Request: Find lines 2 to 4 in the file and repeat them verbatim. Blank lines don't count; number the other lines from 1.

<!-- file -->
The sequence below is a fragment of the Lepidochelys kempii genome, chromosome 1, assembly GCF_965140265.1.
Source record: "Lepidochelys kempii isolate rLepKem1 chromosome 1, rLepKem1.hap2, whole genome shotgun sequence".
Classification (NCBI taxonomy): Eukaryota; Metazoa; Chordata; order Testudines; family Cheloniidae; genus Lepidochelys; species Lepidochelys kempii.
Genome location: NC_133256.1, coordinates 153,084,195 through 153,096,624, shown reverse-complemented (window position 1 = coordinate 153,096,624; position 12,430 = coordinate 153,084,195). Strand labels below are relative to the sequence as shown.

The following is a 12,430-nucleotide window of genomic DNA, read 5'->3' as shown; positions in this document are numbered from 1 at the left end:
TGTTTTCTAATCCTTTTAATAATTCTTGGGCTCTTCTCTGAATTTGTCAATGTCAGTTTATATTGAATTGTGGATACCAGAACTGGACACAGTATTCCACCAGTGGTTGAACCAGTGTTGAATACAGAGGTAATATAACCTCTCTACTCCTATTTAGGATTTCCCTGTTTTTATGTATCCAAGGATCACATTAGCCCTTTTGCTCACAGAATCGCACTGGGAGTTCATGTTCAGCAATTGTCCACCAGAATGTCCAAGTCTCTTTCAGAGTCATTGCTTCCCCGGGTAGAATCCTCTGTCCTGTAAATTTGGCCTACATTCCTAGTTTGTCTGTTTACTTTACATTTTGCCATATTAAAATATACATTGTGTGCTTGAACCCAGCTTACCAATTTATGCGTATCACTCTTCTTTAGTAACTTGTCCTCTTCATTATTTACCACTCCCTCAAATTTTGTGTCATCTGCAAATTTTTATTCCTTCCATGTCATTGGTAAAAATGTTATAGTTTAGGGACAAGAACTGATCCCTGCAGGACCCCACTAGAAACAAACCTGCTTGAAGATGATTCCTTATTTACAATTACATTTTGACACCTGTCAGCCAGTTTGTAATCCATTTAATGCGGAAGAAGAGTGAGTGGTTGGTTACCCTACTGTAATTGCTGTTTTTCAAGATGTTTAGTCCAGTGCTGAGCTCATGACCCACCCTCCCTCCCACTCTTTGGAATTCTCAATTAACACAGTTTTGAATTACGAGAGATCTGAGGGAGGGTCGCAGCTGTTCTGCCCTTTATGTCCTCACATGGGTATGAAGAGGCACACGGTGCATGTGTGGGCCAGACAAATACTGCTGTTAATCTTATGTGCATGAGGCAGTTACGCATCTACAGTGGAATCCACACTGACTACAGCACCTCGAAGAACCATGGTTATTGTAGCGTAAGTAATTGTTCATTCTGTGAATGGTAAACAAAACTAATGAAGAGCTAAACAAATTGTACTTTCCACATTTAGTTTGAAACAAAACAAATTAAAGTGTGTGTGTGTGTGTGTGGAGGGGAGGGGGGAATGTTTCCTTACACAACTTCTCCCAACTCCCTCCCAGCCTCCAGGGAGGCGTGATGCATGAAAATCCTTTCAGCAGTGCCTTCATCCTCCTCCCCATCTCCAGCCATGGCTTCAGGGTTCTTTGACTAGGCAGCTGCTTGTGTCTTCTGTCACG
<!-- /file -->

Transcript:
Source record: "Lepidochelys kempii isolate rLepKem1 chromosome 1, rLepKem1.hap2, whole genome shotgun sequence".
Classification (NCBI taxonomy): Eukaryota; Metazoa; Chordata; order Testudines; family Cheloniidae; genus Lepidochelys; species Lepidochelys kempii.
Genome location: NC_133256.1, coordinates 153,084,195 through 153,096,624, shown reverse-complemented (window position 1 = coordinate 153,096,624; position 12,430 = coordinate 153,084,195). Strand labels below are relative to the sequence as shown.